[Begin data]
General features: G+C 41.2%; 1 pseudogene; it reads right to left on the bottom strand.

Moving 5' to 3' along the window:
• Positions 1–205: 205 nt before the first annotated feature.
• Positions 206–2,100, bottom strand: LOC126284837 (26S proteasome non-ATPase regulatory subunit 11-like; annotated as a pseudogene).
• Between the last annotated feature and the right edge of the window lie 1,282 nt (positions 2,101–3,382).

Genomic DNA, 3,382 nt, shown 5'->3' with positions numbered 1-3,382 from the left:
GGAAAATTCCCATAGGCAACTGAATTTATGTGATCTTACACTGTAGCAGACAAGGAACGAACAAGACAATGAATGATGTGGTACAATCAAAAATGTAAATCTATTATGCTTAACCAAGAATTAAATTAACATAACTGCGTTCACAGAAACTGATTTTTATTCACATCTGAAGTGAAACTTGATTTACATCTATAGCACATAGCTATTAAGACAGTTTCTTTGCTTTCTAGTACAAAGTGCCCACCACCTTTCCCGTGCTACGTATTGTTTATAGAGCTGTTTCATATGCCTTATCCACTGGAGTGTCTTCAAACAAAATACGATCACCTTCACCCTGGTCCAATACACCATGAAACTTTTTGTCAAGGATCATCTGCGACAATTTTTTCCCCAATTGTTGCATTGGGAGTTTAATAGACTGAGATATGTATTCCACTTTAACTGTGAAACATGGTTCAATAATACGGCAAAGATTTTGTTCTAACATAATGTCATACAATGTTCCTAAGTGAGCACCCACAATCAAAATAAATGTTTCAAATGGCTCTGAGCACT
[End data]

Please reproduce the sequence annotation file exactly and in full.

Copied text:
General features: G+C 41.2%; 1 pseudogene; it reads right to left on the bottom strand.

Moving 5' to 3' along the window:
• Positions 1–205: 205 nt before the first annotated feature.
• Positions 206–2,100, bottom strand: LOC126284837 (26S proteasome non-ATPase regulatory subunit 11-like; annotated as a pseudogene).
• Between the last annotated feature and the right edge of the window lie 1,282 nt (positions 2,101–3,382).

Genomic DNA, 3,382 nt, shown 5'->3' with positions numbered 1-3,382 from the left:
GGAAAATTCCCATAGGCAACTGAATTTATGTGATCTTACACTGTAGCAGACAAGGAACGAACAAGACAATGAATGATGTGGTACAATCAAAAATGTAAATCTATTATGCTTAACCAAGAATTAAATTAACATAACTGCGTTCACAGAAACTGATTTTTATTCACATCTGAAGTGAAACTTGATTTACATCTATAGCACATAGCTATTAAGACAGTTTCTTTGCTTTCTAGTACAAAGTGCCCACCACCTTTCCCGTGCTACGTATTGTTTATAGAGCTGTTTCATATGCCTTATCCACTGGAGTGTCTTCAAACAAAATACGATCACCTTCACCCTGGTCCAATACACCATGAAACTTTTTGTCAAGGATCATCTGCGACAATTTTTTCCCCAATTGTTGCATTGGGAGTTTAATAGACTGAGATATGTATTCCACTTTAACTGTGAAACATGGTTCAATAATACGGCAAAGATTTTGTTCTAACATAATGTCATACAATGTTCCTAAGTGAGCACCCACAATCAAAATAAATGTTTCAAATGGCTCTGAGCACT